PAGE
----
by Sean
Please note: MP3s are only kept online for a short time, and if this entry is from more than a couple of weeks ago, the music probably won't be available to download any more.


Cowboy trampoline

Adam & the Amethysts - "Prophecy". With Flickering Flashlight, their upcoming second album, the Amethysts' Adam Waito has emerged from his home studio brandishing a treasure. It is a hunk of beautiful rock, granite studded with silver and mica and quartz-crystal, veins of feldspar, spurs of pyrite, amethyst filigree. It is heavy enough that you could take it in your hand and punch a hole in the wall. You could throw it at a bird and knock the whole tree drown. You could set it on a mantelpiece and make that house a home, heirloomed. You could use this hunk of rock to marry a girl, to start a campfire, to bankroll a locomotive.

There are people everywhere making folk music, making rock music, nursing nostalgias in low fidelity. Adam & the Amethysts' work is set apart, not just by geography - the Canadiana in these songs, the vast woods and great lakes, - but by its sound, weird and kind. It is some of the highest-fi lo-fi music I have ever heard - imagine dusty songs, the way a bar of sunlight turns this dust to gold. Yes, it evokes the ragged sincerity of Neil Young, Tim Hardin, Woods, Kurt Vile, but what sets it apart are the stranger influences, baroque and psychedelic, grinning and eldritch: the Incredible String Band, Fairport Convention, Van Dyke Parks, the Bonzo Dog Doo-Dah Band, Jesus Christ Superstar. These are quarries not yet plumbed: the Amethysts' music is splendid, fertile, new.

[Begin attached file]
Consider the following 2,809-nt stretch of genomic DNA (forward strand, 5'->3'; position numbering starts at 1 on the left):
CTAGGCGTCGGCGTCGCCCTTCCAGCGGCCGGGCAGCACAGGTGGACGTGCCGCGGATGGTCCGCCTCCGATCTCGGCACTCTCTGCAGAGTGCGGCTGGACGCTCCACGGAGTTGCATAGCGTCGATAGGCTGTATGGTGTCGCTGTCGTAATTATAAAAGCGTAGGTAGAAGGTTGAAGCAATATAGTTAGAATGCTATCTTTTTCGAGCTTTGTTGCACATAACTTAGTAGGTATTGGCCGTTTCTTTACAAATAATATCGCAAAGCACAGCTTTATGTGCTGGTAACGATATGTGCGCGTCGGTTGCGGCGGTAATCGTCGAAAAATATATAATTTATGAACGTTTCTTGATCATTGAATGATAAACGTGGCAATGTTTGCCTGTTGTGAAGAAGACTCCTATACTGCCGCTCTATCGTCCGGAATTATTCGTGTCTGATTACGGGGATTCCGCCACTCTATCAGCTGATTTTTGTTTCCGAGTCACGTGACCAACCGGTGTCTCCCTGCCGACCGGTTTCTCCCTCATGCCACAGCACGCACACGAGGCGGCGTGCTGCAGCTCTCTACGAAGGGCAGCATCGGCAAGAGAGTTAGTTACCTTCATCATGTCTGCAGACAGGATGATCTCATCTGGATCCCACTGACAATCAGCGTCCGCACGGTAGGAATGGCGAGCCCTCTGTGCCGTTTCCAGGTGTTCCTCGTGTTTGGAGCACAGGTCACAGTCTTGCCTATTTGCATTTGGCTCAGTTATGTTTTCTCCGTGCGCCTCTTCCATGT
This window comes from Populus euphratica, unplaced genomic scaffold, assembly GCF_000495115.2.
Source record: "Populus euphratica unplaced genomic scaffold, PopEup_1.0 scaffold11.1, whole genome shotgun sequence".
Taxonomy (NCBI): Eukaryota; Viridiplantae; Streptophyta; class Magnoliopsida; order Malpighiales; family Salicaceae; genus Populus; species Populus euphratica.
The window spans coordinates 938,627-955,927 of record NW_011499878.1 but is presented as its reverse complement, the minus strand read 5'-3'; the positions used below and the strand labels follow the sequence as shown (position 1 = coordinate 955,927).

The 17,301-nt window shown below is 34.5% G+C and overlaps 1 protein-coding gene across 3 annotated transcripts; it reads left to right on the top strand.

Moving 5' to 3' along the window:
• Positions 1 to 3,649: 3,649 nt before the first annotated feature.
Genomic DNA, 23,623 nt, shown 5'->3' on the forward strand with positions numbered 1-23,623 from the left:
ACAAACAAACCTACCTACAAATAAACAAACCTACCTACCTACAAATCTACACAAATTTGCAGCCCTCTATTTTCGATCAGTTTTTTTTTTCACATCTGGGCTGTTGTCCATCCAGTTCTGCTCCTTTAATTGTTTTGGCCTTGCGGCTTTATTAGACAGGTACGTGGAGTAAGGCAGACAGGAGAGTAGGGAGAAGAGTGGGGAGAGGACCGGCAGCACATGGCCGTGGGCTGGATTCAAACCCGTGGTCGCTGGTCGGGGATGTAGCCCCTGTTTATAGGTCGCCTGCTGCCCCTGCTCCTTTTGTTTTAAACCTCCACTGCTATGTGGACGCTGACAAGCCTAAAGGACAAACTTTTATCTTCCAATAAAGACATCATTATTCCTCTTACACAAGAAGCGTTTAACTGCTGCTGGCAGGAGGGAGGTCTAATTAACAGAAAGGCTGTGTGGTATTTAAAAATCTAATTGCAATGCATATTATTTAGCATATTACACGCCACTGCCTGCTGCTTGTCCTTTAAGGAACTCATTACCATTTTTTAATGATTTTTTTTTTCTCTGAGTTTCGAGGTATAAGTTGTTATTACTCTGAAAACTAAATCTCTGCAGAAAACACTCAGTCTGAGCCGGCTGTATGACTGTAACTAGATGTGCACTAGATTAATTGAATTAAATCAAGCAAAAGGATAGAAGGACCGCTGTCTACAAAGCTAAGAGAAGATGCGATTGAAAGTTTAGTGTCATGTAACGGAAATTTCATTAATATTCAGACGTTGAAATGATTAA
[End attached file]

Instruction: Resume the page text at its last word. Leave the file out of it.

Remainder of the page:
And so "Prophecy", a song that recalls Brian Wilson, the Unicorns, "Auld Lang Syne", Macbeth. Drumsticks and acoustic guitar, pinned by whoops, hooks like arrows fired at the clouds. It's a tune that cuts through this winter like confetti through an empty room. It starts by telling you to chill out, ends by summoning witches (in three-part harmony), and you'll not hear a sweeter, catchier nonsense before the summertime swoon.

[Adam & the Amethysts are seeking a label / bandcamp / website / they are performing in Toronto on March 11, as part of Pop Montreal's CMW showcase]


You have until Wednesday night to enter our Withered Hand contest - peep the amazing hundred-plus entries so far. But just as importantly, Withered Hand is apparently having problems convincing US authorities that he is deserving of an artist visa for SXSW. This is ridiculous - please follow/retweet/spread the word.

(photo source unknown)

Posted by Sean at March 7, 2011 12:06 PM

FYI: eldritch - adjective - weird and sinister or ghostly

Thanks, Sean!

Posted by g00blar at March 7, 2011 2:23 PM

A lot of different bands play in the Torn Curtain's various rehearsal warrens, and from anywhere in the loft at any given time you can usually hear a few of them. Maybe a month or two ago my band overheard another band practicing the first little bit of a song. It had a good hook, with the singers going "hoo! hoo! hoo!" We were like, "This band sounds familiar, and this song is also really good." I guess that song was "Prophecy." I feel lucky.